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Hoffmann, R. A wiki for the life sciences where authorship matters. Nature Genetics (2008)

Connective tissue disease and sarcoidosis of the central nervous system.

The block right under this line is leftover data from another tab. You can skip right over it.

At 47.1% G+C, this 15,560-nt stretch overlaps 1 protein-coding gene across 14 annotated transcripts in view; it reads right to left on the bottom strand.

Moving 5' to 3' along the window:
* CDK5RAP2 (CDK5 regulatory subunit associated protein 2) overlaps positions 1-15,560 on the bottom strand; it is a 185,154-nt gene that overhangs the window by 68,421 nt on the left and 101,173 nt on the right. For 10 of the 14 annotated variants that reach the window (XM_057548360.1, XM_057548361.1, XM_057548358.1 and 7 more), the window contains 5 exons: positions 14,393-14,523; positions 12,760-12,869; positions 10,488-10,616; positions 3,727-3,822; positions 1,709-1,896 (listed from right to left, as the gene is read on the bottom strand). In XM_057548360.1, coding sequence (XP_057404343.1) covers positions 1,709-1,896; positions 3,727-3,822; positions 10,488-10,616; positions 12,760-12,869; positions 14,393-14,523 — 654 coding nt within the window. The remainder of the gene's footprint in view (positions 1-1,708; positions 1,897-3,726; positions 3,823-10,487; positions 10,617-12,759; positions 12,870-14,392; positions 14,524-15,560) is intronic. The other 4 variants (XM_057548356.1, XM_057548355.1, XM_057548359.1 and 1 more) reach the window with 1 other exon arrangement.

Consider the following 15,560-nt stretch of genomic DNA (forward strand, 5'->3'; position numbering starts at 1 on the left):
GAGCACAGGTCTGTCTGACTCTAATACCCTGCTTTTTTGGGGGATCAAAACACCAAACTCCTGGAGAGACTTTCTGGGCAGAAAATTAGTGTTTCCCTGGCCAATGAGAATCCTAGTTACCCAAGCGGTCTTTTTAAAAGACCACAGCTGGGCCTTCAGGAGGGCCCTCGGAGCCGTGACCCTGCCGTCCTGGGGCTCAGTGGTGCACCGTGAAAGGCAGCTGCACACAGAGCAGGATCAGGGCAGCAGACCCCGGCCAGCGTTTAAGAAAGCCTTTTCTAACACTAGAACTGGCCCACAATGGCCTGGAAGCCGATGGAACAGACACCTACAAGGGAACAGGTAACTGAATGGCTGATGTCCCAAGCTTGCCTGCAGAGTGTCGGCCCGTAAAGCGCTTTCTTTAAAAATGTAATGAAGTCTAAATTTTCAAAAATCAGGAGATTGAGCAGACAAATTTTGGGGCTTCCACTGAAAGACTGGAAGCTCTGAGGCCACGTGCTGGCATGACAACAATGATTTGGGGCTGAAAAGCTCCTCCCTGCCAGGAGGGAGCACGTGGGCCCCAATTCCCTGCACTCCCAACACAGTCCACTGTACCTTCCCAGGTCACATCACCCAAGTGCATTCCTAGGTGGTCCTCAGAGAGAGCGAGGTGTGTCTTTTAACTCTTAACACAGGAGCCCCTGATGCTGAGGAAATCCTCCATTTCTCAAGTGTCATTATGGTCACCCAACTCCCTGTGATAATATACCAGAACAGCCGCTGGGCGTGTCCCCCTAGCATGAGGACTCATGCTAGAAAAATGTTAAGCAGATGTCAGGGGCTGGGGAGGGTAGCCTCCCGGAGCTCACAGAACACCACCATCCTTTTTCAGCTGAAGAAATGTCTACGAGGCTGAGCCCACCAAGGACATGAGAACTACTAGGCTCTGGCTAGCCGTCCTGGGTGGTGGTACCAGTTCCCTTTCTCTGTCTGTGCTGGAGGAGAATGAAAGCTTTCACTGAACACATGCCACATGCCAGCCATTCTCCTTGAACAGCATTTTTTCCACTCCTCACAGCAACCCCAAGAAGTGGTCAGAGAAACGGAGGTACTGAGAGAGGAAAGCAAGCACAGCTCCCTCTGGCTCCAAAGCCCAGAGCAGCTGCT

The mechanism for central nervous system (CNS) involvement in connective tissue diseases is variable. Although CNS vasculitis does occur in some connective tissue diseases, it is rare in many others, including systemic lupus erythematosus. Overall, the most common pathogenetic mechanism for CNS dysfunction in patients with connective tissue disease is probably secondary CNS involvement, due either to multiple systemic organ dysfunction (including hypercoagulable or hypofibrinolytic states) or due to CNS and systemic infections. The pathogenetic role of antineuronal antibodies is yet to be defined. Generally, nervous system complications of those collagen diseases that classically produce necrotizing vasculitis should be treated with cytotoxic agents. The less severe vasculitides, particularly temporal arteritis, respond well to steroids, as does sarcoidosis. There are a variety of mechanisms for nervous system disorders in complex multiple system diseases. The etiology is often outside of the nervous system, and results of therapy are highly variable.[1]


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